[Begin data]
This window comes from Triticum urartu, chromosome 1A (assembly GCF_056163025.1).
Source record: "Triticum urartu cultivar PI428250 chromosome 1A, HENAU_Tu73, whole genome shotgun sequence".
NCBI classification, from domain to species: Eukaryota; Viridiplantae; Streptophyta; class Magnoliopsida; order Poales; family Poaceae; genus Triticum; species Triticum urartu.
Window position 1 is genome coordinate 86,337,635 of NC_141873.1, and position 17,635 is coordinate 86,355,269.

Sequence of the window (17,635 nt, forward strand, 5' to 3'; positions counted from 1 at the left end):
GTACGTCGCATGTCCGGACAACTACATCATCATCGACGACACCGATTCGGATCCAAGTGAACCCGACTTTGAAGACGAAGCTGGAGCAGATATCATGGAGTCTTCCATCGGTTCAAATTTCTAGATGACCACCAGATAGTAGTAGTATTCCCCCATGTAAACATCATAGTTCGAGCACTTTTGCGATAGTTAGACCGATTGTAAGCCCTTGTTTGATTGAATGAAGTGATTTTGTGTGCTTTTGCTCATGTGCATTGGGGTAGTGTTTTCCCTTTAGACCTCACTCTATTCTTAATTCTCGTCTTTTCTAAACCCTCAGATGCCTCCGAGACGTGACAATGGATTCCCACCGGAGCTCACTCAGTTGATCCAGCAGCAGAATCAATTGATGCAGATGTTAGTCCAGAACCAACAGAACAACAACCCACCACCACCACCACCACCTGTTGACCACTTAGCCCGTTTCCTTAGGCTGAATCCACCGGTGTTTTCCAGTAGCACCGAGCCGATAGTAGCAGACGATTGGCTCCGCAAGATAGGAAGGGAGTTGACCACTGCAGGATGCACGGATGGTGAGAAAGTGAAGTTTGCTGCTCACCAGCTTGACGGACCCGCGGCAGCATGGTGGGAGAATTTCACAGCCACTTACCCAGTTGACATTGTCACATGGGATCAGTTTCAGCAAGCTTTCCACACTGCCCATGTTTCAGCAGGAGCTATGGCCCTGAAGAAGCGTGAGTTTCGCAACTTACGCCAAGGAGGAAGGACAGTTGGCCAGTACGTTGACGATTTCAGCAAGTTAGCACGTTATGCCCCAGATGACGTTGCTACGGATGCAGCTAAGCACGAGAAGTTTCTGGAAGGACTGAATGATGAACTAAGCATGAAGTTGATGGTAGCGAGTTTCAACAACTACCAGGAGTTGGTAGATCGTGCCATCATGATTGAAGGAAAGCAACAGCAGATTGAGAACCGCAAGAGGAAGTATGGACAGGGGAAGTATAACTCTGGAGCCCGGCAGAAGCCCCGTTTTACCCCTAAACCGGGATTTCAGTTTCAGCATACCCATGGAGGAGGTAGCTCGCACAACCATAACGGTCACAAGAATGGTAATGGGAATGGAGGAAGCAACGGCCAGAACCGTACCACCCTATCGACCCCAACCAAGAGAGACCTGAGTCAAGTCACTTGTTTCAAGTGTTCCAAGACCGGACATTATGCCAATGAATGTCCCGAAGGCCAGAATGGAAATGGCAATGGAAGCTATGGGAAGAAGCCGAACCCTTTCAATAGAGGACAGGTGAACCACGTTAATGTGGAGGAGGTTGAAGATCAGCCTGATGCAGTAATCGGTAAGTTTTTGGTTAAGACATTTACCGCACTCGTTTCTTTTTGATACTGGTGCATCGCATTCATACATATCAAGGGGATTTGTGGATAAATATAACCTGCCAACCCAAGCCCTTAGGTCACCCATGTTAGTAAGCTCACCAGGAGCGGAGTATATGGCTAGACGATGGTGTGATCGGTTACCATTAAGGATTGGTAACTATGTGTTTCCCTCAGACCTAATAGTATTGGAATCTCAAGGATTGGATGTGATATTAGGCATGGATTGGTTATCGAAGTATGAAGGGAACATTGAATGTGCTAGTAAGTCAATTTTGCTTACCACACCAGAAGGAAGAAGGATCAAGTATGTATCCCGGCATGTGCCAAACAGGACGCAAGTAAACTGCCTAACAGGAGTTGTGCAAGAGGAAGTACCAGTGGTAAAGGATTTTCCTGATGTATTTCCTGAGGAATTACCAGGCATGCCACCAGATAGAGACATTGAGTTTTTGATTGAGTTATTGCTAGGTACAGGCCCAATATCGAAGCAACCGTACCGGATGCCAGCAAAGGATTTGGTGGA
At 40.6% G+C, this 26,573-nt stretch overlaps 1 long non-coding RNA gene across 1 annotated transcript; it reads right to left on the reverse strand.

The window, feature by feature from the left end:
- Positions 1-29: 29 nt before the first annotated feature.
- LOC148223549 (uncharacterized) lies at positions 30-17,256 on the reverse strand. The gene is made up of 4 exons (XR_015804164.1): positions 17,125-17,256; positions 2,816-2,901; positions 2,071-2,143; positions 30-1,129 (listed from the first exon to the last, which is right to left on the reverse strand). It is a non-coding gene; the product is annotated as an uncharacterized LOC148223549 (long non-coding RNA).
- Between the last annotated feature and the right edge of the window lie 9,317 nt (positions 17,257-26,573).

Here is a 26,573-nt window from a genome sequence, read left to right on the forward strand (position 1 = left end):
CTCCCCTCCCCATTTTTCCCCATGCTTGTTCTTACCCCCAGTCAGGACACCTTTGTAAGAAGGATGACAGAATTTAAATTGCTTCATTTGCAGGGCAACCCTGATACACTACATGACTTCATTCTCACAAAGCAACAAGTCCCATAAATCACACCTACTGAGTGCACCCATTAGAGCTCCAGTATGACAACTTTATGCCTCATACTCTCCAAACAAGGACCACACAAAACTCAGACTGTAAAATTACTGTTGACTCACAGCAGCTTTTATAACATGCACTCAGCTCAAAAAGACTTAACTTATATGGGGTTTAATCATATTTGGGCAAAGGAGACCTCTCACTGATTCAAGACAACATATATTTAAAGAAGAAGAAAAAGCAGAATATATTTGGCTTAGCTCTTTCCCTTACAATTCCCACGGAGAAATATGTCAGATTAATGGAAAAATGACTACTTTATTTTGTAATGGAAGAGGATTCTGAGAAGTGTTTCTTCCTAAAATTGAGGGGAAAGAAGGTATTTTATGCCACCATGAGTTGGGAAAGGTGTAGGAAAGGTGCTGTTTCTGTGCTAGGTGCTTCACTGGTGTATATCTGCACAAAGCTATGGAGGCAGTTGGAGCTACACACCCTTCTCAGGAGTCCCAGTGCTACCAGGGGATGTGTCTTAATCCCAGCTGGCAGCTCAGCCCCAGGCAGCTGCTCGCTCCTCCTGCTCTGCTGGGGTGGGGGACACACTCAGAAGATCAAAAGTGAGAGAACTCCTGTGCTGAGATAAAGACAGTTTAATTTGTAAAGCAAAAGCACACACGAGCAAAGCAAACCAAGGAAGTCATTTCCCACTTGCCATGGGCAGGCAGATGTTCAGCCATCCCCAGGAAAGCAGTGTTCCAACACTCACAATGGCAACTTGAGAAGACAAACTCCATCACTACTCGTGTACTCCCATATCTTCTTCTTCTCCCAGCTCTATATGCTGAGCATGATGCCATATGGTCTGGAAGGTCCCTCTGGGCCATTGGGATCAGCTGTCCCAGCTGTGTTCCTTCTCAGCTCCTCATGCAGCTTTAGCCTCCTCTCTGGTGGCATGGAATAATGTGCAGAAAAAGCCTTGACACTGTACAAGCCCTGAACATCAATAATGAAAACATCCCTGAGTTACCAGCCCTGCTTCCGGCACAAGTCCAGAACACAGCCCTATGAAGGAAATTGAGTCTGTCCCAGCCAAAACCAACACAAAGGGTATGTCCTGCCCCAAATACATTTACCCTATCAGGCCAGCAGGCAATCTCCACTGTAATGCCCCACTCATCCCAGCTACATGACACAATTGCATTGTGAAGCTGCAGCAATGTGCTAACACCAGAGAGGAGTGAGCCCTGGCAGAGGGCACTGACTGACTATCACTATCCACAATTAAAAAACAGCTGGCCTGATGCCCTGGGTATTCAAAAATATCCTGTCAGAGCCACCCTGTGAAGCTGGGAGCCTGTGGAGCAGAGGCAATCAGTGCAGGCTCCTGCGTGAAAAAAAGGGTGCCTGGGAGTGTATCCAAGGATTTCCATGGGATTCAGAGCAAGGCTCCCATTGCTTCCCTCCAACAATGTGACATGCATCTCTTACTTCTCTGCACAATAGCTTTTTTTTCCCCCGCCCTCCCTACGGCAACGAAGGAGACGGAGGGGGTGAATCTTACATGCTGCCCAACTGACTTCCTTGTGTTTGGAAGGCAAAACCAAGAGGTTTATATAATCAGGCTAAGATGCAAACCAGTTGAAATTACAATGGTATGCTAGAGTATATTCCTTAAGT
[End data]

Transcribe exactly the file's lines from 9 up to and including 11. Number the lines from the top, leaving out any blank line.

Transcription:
- Positions 1-29: 29 nt before the first annotated feature.
- LOC148223549 (uncharacterized) lies at positions 30-17,256 on the reverse strand. The gene is made up of 4 exons (XR_015804164.1): positions 17,125-17,256; positions 2,816-2,901; positions 2,071-2,143; positions 30-1,129 (listed from the first exon to the last, which is right to left on the reverse strand). It is a non-coding gene; the product is annotated as an uncharacterized LOC148223549 (long non-coding RNA).
- Between the last annotated feature and the right edge of the window lie 9,317 nt (positions 17,257-26,573).